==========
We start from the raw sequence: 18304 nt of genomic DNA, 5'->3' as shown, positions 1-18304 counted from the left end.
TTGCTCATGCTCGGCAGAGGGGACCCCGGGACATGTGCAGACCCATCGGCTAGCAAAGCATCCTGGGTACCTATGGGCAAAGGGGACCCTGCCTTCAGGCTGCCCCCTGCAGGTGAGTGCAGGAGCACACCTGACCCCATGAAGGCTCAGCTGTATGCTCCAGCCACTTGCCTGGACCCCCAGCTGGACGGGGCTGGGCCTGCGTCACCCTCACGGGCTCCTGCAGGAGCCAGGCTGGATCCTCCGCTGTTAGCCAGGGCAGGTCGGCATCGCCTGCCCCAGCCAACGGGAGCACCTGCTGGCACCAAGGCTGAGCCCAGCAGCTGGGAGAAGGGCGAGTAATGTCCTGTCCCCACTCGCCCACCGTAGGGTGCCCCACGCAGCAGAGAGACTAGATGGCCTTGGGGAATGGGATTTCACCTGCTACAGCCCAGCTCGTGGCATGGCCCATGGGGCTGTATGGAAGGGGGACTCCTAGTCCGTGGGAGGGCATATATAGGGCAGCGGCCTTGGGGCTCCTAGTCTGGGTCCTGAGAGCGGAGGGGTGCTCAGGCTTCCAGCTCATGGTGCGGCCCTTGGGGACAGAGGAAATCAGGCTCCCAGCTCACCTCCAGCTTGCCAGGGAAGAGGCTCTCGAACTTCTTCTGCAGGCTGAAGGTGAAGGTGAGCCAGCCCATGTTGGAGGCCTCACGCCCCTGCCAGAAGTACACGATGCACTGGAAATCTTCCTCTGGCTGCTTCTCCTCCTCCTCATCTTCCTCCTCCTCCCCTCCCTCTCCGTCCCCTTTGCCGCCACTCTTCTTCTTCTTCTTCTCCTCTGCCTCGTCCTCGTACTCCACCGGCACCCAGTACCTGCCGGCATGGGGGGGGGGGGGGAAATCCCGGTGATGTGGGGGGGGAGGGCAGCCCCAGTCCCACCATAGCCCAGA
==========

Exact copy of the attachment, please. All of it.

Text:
We start from the raw sequence: 18304 nt of genomic DNA, 5'->3' as shown, positions 1-18304 counted from the left end.
TTGCTCATGCTCGGCAGAGGGGACCCCGGGACATGTGCAGACCCATCGGCTAGCAAAGCATCCTGGGTACCTATGGGCAAAGGGGACCCTGCCTTCAGGCTGCCCCCTGCAGGTGAGTGCAGGAGCACACCTGACCCCATGAAGGCTCAGCTGTATGCTCCAGCCACTTGCCTGGACCCCCAGCTGGACGGGGCTGGGCCTGCGTCACCCTCACGGGCTCCTGCAGGAGCCAGGCTGGATCCTCCGCTGTTAGCCAGGGCAGGTCGGCATCGCCTGCCCCAGCCAACGGGAGCACCTGCTGGCACCAAGGCTGAGCCCAGCAGCTGGGAGAAGGGCGAGTAATGTCCTGTCCCCACTCGCCCACCGTAGGGTGCCCCACGCAGCAGAGAGACTAGATGGCCTTGGGGAATGGGATTTCACCTGCTACAGCCCAGCTCGTGGCATGGCCCATGGGGCTGTATGGAAGGGGGACTCCTAGTCCGTGGGAGGGCATATATAGGGCAGCGGCCTTGGGGCTCCTAGTCTGGGTCCTGAGAGCGGAGGGGTGCTCAGGCTTCCAGCTCATGGTGCGGCCCTTGGGGACAGAGGAAATCAGGCTCCCAGCTCACCTCCAGCTTGCCAGGGAAGAGGCTCTCGAACTTCTTCTGCAGGCTGAAGGTGAAGGTGAGCCAGCCCATGTTGGAGGCCTCACGCCCCTGCCAGAAGTACACGATGCACTGGAAATCTTCCTCTGGCTGCTTCTCCTCCTCCTCATCTTCCTCCTCCTCCCCTCCCTCTCCGTCCCCTTTGCCGCCACTCTTCTTCTTCTTCTTCTCCTCTGCCTCGTCCTCGTACTCCACCGGCACCCAGTACCTGCCGGCATGGGGGGGGGGGGGGAAATCCCGGTGATGTGGGGGGGGAGGGCAGCCCCAGTCCCACCATAGCCCAGA